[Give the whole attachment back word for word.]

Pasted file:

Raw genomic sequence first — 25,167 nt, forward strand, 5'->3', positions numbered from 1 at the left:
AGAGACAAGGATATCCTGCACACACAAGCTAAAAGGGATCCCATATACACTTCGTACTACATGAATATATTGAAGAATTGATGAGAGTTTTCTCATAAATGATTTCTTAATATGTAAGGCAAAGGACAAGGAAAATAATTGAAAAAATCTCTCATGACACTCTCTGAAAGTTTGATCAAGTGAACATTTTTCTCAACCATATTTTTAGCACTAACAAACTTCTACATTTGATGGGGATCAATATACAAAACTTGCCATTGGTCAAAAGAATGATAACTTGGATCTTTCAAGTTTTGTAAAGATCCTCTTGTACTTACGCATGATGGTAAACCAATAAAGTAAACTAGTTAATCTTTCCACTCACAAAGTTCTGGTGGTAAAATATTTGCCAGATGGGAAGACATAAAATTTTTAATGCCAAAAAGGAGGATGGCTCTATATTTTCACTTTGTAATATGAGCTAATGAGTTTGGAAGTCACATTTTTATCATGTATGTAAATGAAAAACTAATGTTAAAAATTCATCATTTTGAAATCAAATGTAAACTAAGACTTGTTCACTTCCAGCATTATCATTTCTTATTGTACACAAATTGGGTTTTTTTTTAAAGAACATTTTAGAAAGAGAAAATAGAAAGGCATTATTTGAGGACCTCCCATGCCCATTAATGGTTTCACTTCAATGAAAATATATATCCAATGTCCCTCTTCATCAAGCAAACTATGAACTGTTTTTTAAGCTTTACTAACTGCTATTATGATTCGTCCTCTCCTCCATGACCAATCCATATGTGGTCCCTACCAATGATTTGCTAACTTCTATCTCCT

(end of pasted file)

Raw genomic sequence first — 25,167 nt, forward strand, 5'->3', positions numbered from 1 at the left:
AGAGACAAGGATATCCTGCACACACAAGCTAAAAGGGATCCCATATACACTTCGTACTACATGAATATATTGAAGAATTGATGAGAGTTTTCTCATAAATGATTTCTTAATATGTAAGGCAAAGGACAAGGAAAATAATTGAAAAAATCTCTCATGACACTCTCTGAAAGTTTGATCAAGTGAACATTTTTCTCAACCATATTTTTAGCACTAACAAACTTCTACATTTGATGGGGATCAATATACAAAACTTGCCATTGGTCAAAAGAATGATAACTTGGATCTTTCAAGTTTTGTAAAGATCCTCTTGTACTTACGCATGATGGTAAACCAATAAAGTAAACTAGTTAATCTTTCCACTCACAAAGTTCTGGTGGTAAAATATTTGCCAGATGGGAAGACATAAAATTTTTAATGCCAAAAAGGAGGATGGCTCTATATTTTCACTTTGTAATATGAGCTAATGAGTTTGGAAGTCACATTTTTATCATGTATGTAAATGAAAAACTAATGTTAAAAATTCATCATTTTGAAATCAAATGTAAACTAAGACTTGTTCACTTCCAGCATTATCATTTCTTATTGTACACAAATTGGGTTTTTTTTTAAAGAACATTTTAGAAAGAGAAAATAGAAAGGCATTATTTGAGGACCTCCCATGCCCATTAATGGTTTCACTTCAATGAAAATATATATCCAATGTCCCTCTTCATCAAGCAAACTATGAACTGTTTTTTAAGCTTTACTAACTGCTATTATGATTCGTCCTCTCCTCCATGACCAATCCATATGTGGTCCCTACCAATGATTTGCTAACTTCTATCTCCT